hepatitis, and typhoid are a few examples of diseases found in water
in the developing world. Now, Stanford
University researchers have discovered a new
filter that could be used to purify water in these areas.
Cui and Sarah Heilshorn, associate professors of materials
science and engineering, partnered their teams together to make this
discovery. Instead of trapping bacteria like traditional filters,
these researchers made a filter that allows the bacteria to pass
through with the water, but an electrical field kills the bacteria it
make this filter, researchers dipped cotton cloth into a high-tech
broth filled with carbon nanotubes and silver nanowires. Silver was
used because it has chemical properties that kill bacteria, and has
been used as a remedy in the past. Then the electrical field is run
through the 2.5-inch thick nano-coated cotton, and as water passes
through, bacteria is killed. With the electrical field sending 20
volts of electricity throughout the filter, their research shows that
98 percent of Escherichia coli was killed within seconds.
provides a new water treatment method to kill pathogens," said
Cui. "It can easily be used in remote areas where people don't
have access to chemical treatments such as chlorine."
type of filter also allows water to pass through more quickly, since
it does not require small pore spaces to trap bacteria like
traditional filters. This rids the need for pumps. According to Cui,
their filter is 80,000 times faster than traditional trap filters.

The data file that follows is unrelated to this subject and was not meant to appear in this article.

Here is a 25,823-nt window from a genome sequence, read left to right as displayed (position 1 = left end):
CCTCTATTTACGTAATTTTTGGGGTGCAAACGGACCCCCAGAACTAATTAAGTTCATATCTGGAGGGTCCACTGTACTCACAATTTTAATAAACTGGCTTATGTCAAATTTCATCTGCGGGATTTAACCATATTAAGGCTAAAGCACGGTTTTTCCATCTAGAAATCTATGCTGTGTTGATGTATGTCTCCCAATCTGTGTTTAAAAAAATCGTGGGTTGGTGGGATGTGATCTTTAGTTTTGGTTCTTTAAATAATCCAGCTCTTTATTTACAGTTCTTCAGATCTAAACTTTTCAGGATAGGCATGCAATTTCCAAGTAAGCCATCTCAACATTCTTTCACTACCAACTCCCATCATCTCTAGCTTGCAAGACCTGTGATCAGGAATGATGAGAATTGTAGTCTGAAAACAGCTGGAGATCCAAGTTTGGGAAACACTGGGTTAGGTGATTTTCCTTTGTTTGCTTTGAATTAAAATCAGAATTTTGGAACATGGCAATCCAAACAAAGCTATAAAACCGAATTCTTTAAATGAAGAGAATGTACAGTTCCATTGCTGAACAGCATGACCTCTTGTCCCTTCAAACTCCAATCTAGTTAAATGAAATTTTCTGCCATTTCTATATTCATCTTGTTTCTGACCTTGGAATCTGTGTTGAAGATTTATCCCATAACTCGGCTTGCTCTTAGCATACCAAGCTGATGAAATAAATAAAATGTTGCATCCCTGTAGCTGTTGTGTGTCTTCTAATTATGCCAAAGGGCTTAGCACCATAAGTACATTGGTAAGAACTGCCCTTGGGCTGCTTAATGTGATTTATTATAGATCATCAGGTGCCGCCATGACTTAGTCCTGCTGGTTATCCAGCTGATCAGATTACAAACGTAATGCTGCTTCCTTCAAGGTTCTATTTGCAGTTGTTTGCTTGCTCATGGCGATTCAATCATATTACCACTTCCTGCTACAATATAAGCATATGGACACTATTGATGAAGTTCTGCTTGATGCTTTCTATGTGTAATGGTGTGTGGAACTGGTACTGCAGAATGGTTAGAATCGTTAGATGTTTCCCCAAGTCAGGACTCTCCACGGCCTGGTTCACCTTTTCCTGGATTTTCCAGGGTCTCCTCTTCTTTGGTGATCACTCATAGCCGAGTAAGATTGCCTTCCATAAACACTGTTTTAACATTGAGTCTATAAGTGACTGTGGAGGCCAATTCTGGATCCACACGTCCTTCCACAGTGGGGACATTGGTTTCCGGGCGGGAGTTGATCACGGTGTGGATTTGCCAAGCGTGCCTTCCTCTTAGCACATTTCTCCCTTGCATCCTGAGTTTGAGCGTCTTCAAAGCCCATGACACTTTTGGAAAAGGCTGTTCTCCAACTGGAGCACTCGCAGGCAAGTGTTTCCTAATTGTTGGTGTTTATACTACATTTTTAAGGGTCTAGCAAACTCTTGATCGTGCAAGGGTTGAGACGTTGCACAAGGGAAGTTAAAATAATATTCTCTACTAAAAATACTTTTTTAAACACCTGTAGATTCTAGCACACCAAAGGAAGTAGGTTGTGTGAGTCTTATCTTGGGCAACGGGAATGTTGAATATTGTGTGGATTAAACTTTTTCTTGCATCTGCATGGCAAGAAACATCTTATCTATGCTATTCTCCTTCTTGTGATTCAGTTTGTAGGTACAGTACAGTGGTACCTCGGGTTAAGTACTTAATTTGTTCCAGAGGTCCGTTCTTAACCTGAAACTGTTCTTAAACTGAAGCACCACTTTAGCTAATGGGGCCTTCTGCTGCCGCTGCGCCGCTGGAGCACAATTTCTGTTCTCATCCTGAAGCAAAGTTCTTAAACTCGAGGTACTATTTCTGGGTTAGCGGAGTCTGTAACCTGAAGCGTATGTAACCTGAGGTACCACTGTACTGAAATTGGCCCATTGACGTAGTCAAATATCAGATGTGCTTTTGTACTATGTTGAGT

Also, the new filter avoids biofouling, which is when bacteria forms
a film on the filter as it passes through. Biofouling is a problem in
traditional traps, with the pores being so small, but the silver in
the new filter kills any lingering bacteria.
makes the filter ideal for the developing world is that it requires a
low amount of electricity and is also low in cost. The electrical
current that aids in killing the bacteria is only a few milliamperes
strong, and can be provided by a couple 12-volt car batteries or even
a small solar
voltage is required because the nanomaterials are
so small in size that they stick to the cotton easily, making a
continuous surface on the cotton fibers. This helps electrons move
more efficiently, making the filter "very conducting," thus
less voltage is needed.
far as cost goes, Cui said he wanted to make the filter as
inexpensive as possible, so that's why ordinary cotton was used, and
the amount of silver used was so small that the cost was
"negligible." In fact, Cui mentioned that he bought the
cotton right from Walmart.
low cost and low electricity already achieved, the only thing left to
do is try the filter out on all different types of bacteria and
run tests on "successive" filters.
one filter, we can kill 98 percent of the bacteria," said Cui.
"For drinking water, you don't want any live bacteria in the
water, so we will have to use multiple filter stages."
study will be published in an upcoming issue of Nano
quote: The reference dose, published by the United States Environmental Protection Agency in 1991, which recommends the estimated daily exposure which is unlikely to incur a appreciable risk of deleterious effects during a lifetime, is 5 µg/kg/d; meaning 5 microgram of silver per kilo of weight per person each day – about 1 liter of 10 ppm colloidal silver per month for a 66 kg person.